Saturday, June 25, 2011

LHINs & Hudak - what a mistake

 Yes, we need more hospital accountability, but getting rid of the LHINs will not do this.
NSM LHIN - huge region
Red: Muskoka
Beige: north east
Orange: central east
Salmon: central west
The LHINs oversee many aspects of the healthcare system, not just the hosptials. The purpose of the LHINs was to remove the politicians from making decisions about where the money goes, and putting it back into regional taxpayer hands, e.g., Board of Directors.

The LHINs do much more than monitor crowded hospitals. I volunteer for a transfer payment agency, that receives funding for senior. Someone needs to manage these. The LHIN sends money to Community Home Support LC, where I volunteer. We deliver food, provide transportation, footcare, etc. Our Spring Newsletter, I am the editor, talks of the hundreds of hours volunteers put in, using taxpayer dollars wisely. 

The LHINs provide planning, accountability, public engagement in spending tax dollars, and healthcare funds locally. Yes, some of the bigger Peel and Toronto area LHIN board members are appointed, many must be, since such volunteers are few and far between.

The more we disparage the LHIN, the less say we will have in where our money is being spent.
The Spectator has it wrongThe $68-million question

In 2006, Ontario introduced legislation creating a regional system of 14 LHINs to replace the existing network of District Health Councils, which had no funding authority and were limited to providing advice to the health ministry.
The irony, given Horwath's wish for a more locally accountable system, is LHINs were intended to be just that — locally accountable and engaged with the communities they serve.
And, for the most part, they are.

People like myself would rather volunteer in direct services, not sitting on a Board. Monthly meeting, committees. I served on the NSM LHIN Aging at Home Project as a consultant. It was there, directly supervised by the LHIN, that we created a plan for seniors in Muskoka. It was there that we determined a basis by which the Aging at Home funding (total $7 million over 4 years) would be spent. We came up with plans, request for proposals (RFP) and allocated funding to various for-profits and non-profits, who would serve determined need of seniors in Muskoka.

Seniors have different needs, rural vs. urban. Transportation, managing ADLs, all are more difficult when the town is 40 km away, and you cannot drive. 
The Aging At Home Strategy in NSM LHIN targeted seniors who are living at high risk in the community.(PDF report)
Members included: senior representative;
myself, as a caregiver;
reps from Alzeimer Society, etc.
as well as released front line senior Primary Care staff

The following are the four key areas or directions the project team has determined will be the focus of the Aging At Home Strategy:
• System Navigation
• Home Support
• Supportive Living Environments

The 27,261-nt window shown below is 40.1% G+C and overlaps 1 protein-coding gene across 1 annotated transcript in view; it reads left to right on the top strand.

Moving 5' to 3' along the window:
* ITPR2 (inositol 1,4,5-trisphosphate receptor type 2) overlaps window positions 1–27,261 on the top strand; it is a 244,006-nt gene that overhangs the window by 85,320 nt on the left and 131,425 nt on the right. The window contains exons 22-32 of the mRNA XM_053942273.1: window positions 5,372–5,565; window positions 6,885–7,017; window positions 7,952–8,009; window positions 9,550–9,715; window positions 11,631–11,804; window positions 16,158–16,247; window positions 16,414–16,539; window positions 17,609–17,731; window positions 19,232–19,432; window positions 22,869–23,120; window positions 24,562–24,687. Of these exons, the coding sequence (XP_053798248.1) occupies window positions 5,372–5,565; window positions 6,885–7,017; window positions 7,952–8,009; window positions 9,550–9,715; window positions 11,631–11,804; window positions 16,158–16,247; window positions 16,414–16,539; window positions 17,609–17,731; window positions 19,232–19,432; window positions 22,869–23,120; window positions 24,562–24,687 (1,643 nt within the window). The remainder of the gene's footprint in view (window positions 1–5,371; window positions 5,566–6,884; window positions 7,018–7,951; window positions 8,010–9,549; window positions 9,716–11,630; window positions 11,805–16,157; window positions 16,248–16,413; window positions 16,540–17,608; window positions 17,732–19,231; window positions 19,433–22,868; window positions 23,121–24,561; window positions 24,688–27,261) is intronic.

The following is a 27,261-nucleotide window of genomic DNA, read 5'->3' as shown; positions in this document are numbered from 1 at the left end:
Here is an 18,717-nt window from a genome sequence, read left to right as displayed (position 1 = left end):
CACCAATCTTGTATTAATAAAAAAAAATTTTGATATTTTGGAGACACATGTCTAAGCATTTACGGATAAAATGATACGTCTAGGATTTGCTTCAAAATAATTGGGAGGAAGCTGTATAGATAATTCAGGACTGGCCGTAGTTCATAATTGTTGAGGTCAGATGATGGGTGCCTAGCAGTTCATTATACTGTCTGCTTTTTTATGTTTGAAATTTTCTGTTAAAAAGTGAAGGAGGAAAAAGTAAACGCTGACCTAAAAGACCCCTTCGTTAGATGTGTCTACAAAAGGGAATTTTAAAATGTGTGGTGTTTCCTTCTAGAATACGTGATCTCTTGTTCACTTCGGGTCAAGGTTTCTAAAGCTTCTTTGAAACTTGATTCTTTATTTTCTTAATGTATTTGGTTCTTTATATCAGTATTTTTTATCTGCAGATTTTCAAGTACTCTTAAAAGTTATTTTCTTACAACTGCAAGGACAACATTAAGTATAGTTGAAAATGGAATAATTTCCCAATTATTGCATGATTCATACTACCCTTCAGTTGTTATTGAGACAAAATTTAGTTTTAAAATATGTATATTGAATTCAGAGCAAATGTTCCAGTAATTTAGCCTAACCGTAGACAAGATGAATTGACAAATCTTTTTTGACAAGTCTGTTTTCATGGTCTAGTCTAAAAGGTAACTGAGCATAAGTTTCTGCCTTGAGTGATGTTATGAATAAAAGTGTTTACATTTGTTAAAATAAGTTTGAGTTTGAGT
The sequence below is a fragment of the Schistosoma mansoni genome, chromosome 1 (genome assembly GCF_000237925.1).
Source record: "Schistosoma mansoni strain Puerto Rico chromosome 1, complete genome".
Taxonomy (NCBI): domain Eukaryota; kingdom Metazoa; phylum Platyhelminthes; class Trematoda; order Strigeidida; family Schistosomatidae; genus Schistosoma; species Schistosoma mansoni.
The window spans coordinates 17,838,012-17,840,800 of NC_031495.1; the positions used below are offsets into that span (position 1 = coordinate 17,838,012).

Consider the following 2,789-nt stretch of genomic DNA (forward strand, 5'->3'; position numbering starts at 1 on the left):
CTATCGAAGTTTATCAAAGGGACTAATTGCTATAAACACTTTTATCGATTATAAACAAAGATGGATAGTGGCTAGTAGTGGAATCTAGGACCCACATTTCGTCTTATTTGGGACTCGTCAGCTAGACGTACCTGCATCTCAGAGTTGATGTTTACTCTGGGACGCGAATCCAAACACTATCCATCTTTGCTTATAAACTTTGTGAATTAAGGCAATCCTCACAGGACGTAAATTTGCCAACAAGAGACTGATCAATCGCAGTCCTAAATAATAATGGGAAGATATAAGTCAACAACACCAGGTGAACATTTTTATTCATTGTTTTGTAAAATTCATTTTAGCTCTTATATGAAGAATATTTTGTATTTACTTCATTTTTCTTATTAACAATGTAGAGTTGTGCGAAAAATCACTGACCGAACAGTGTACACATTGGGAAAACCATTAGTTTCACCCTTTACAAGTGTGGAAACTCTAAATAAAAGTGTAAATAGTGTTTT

• Primary Care Initiatives
Embedded into all of these key areas, there will be a focus on transportation and health human resources.

Each Local Health Integration Network (LHIN - 14 in Ontario) was charged with finding appropriate regional responses to the issues of old age and the dearth of health care. Weekly I traveled to Orillia to work with some phenomenal men and women representing various stakeholders who served seniors: LTC; Alzheimer’s groups; private, profit, and non-profit groups; medical professionals: a geriatrician, geriatric nurses, CCAC nurses; and so on. It was an interesting process and I learned a great deal about the health care system while participating in this project.


What's beyond the LHINs? 

Planning Meetings, preparing RFPs

Hudak says he'd replace them with nothing ...9 May 2011 – If Hudak were to scrap the LHINs, he would not even save the $70 million. The LHINs replaced seven regional Ministry offices and 16 Districts. At present the LHINs take about $70 million per year to administer. On a $47 billion health budget (about half of which is within the jurisdiction of the LHINs) that’s a very small percentage allocated for administration.


If LHINs are disbanded, what then?

Critics say scrap them and find a better system

With less than 4 months until the 
provincial election, Ontario's Local Health Integration Networks must feel as if they have targets painted on their backs. 
Progressive Conservative Leader Tim Hudak has flat-out stated his party will abolish LHINs if elected in October.

LHIN board training is invaluable | Health-care pros should run LHINS

Community engagement

What will LHINs do? 

Prior to the formation of LHINs, health care services in Ontario were fragmented and many health care p
roviders delivered care in isolation. Patients and their loved ones were forced to make their own way through a very complex health system as they moved from one health service provider to another.
LHINs were created to change all that. In March 2006, the Local Health System Integration Act, 2006 transformed the way our health care system is managed.
While we do not directly provide services, our mandate is to plan, integrate and fund health care services. As LHINs, we oversee nearly two-thirds of the $37.9 billion health care budget in Ontario.

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